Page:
When you create a content type, you have to choose which Parent Content Type you want to create it under. This will make your content type inherit the Site Columns associated with the Parent Content Type as well.

Content Types - Parent

Because lists and libraries act differently, Content Types that you create under “Document” won’t be available for lists, and vice versa – you would have to create one for each if you wanted similar column settings.

Advantages of Content Types

Content Types are necessary to organize reusable content and configurations within SharePoint, such as making sure that all Invoice libraries have the same settings for metadata and document templates. They also help you centralize all the configurations in one place, which makes management a lot easier. They are a lot more powerful than can be covered in these two posts, and with deeper exploration, you will find out how handy and useful they can be.

Disadvantages of Content Types

I would consider use of Content Types a more Intermediate or Advanced skill and it’s not for the faint of heart. They can be difficult to understand at first, and because they are so powerful they can also wreak some havoc in the wrong hands. They have a huge impact on our SharePoint architecture and need careful consideration before implementing.

Content Types – Introduction

Content Types are ubiquitous within SharePoint. Content Types are more or less column groupings with certain default settings depending on the type of list or library you create. By default, you’re using Content Types because everything within SharePoint is driven by Content Types.

For example, a Contact Content Type contains fields such as Last Name, First Name, Company, Job Title, Address, Phone, Email Address, Web Page and a number of additional fields.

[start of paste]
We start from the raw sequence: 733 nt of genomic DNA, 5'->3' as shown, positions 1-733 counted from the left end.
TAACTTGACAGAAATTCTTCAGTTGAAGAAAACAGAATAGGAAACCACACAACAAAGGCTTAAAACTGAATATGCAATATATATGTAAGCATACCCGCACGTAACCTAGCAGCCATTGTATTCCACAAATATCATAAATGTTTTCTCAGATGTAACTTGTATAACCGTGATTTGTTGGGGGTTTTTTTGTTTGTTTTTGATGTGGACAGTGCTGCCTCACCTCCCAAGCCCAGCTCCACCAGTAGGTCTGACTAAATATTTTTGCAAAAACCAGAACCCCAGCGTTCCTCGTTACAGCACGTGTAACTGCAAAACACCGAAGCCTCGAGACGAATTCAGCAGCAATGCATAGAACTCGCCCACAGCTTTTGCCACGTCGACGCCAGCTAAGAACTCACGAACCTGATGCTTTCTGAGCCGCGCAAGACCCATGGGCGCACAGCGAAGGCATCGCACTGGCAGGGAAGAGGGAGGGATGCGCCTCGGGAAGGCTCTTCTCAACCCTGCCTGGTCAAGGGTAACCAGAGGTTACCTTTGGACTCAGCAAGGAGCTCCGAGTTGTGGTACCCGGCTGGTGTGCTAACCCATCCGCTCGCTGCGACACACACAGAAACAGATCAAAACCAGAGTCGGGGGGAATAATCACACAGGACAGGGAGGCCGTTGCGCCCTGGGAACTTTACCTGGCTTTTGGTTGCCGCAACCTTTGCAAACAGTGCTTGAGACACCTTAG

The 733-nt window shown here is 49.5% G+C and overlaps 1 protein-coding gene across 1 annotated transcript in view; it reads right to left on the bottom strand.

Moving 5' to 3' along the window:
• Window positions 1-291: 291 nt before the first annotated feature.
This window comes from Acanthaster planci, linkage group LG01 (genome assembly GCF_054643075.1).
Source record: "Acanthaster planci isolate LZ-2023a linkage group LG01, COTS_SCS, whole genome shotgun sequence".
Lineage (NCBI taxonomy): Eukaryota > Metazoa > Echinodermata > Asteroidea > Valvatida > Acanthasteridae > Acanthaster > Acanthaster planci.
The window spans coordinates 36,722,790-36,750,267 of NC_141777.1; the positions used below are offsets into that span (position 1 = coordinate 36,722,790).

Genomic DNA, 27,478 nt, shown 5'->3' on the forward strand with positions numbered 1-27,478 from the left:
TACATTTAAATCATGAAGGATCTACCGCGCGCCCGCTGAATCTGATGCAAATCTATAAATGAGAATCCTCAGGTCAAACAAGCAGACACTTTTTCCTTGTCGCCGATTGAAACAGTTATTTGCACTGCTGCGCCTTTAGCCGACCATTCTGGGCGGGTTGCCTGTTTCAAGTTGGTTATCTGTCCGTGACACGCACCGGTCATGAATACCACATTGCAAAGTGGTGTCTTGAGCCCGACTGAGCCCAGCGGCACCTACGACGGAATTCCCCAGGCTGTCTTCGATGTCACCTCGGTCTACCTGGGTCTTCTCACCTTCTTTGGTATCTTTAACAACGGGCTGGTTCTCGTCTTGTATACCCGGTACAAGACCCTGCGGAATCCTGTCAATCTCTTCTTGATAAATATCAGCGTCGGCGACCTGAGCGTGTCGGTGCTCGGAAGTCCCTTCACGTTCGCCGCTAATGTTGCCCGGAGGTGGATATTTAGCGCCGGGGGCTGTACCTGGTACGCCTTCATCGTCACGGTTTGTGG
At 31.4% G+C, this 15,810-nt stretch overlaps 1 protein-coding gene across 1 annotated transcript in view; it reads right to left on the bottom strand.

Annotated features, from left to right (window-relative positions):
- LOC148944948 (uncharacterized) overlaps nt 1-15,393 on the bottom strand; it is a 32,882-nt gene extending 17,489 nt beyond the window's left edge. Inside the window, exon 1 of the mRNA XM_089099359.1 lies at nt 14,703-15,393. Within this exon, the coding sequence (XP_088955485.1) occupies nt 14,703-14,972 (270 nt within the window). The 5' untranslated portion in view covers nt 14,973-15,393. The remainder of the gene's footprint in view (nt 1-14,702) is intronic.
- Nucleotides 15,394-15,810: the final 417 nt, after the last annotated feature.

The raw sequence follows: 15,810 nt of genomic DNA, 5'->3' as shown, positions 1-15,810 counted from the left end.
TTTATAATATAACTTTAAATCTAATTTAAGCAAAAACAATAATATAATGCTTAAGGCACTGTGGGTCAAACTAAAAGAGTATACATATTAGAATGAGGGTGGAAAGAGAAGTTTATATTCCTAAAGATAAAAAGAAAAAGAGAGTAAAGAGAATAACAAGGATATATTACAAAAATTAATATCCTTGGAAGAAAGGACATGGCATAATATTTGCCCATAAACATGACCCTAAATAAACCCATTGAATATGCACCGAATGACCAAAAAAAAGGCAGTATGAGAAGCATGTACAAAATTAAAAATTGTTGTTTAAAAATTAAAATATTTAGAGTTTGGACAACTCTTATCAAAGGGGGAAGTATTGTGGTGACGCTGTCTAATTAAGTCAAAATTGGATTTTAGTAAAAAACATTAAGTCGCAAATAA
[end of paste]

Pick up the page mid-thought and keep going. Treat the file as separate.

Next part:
A Document Library Content Type includes fields such as the document name, a friendly title, the creator, last modified, and includes the link to the document itself.

Content Types creating at top-level sites, like site columns, will be available to that site’s subsites as well. A Content Type can only exist within a Site Collection or at the Tenant level.

Be default, most users won’t even know about Content Types, and this is by design. Out of the box, Lists and Libraries come with the “Allow the Management of Content Types” feature switched to the OFF position.

To turn on this ability, navigate to the list in question, choose the LIST tab, then List Settings, and Advanced Settings. Set the “Allow Management of Content Types” to YES and you will be able to modify or hide fields.

Be judicious with this feature and test it first before you put a lot of data into your lists. Document Libraries for example lose a few features when you turn on the ability to manage content types, however you need this feature turned on when you are working with templates, so it’s something where you need to make a conscious decision as to when you will use the content types on document libraries and when you don’t.

Applying Content Types can save you quite a bit of time, because all the column configurations have already been applied. Also, it’s nice to know that any changes you make to your Content Types within your site lists, they will only affect the current list or library, meaning that the default settings on the Content Types will remain intact for when you want to apply them to another list at a later time.